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Female pattern hair loss (also known as female pattern androgenetic alopecia) represents a common condition with a multifactorial etiology that affects a large number of women worldwide. It is characterized by a progressive reduction in hair density, most notably on the crown and frontal scalp.
Initially, the condition was described by the general term “diffuse alopecia in women”. Nevertheless, when the role of male hormones in the classic pattern of male baldness was elucidated in the years after 1942, the term “androgenetic alopecia” was introduced to highlight the hormonal and genetic factors responsible for the development of the disease.
Hair loss and baldness in women is linked to substantial psychological morbidity due to the infringement of societal norms and gender identity issues. Albeit men perceive androgenetic alopecia as a stressful event that reduces their level of satisfaction with their body image, in general society tends to consider hair loss in men as normal and more or less expected because of the greater visibility of this phenomenon.
It is known that both the population frequency and the severity of female pattern hair loss increase with age. Two studies involving Caucasian women in the United States and the United Kingdom reported that the prevalence rates ranged from 3 to 6% in women under 30 years of age, increasing to 29-42% in women older than 70 years. The frequency of the disease is also lower in Oriental women.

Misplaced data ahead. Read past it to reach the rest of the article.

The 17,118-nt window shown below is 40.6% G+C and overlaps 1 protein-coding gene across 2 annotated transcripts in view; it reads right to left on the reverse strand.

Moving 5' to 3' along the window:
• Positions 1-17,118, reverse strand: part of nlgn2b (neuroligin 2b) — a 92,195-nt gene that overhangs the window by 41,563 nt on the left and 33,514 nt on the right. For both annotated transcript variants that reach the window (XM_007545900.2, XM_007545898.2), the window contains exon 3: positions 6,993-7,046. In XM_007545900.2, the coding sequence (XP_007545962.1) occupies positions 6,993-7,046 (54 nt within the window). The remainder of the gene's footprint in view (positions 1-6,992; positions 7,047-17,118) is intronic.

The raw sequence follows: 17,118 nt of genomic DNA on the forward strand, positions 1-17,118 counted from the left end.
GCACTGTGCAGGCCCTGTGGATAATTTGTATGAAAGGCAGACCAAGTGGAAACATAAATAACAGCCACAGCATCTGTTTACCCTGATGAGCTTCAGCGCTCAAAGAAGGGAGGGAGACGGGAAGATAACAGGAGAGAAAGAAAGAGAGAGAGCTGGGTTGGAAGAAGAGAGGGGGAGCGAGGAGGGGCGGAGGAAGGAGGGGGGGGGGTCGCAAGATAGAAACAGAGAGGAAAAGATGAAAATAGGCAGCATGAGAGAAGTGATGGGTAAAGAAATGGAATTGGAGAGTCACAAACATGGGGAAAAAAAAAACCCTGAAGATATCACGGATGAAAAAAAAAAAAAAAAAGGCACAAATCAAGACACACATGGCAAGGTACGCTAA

Still, an adequate comparison between the prevalence of the condition in different societies is hindered by the lack of a universally agreed definition and, consequently, the deficiency of specific criteria for establishing the diagnosis. Depending on the sensitivity of the diagnostic procedure, the prevalence may vary significantly.
Generally speaking, female pattern hair loss starts during the reproductive years, though the pattern may be already noticeable at puberty in severe cases. A second peak of incidence is seen at menopause (usually between 50 and 60 years of age). However, the greatest need for treatment is felt among patients who are between 25 and 40 years of age.
There are several different classification schemes for female pattern hair loss. Among them, the Ludwig classification is the best accepted. It describes three unique stages that grades female hair loss according to its severity. This in turn helps both physicians and affected individuals to better understand the major factors in the diagnosis and treatment of female baldness.
In the first grade of Ludwig's classification, hair loss is mild, occurring chiefly on the top and front of the scalp. The second grade shows pronounced thinning of the hair on the crown, whereas the third grade is the most extreme. Here there is extensive hair loss and progressive thinning that usually results in full baldness.
In 1992, Savin developed nine computer images that are usually referred to today as the Savin scale. These illustrations demonstrate a refined visual gradient of hair loss. The scale thus represents a useful tool for assessing fine degrees of female baldness as it adds degrees of hair loss that are missing in the Ludwig classification system.
Finally, Sinclair's classification is a self-reported photographic measure of the patient’s own impressions of the severity of hair loss. It comprises five color photographs of a woman’s scalp, taken with the hair parted in the center. Women are required to select the photograph that they think most closely mirrors their own hair loss pattern. Consequently, this simple grading system can be used by both patients and physicians alike.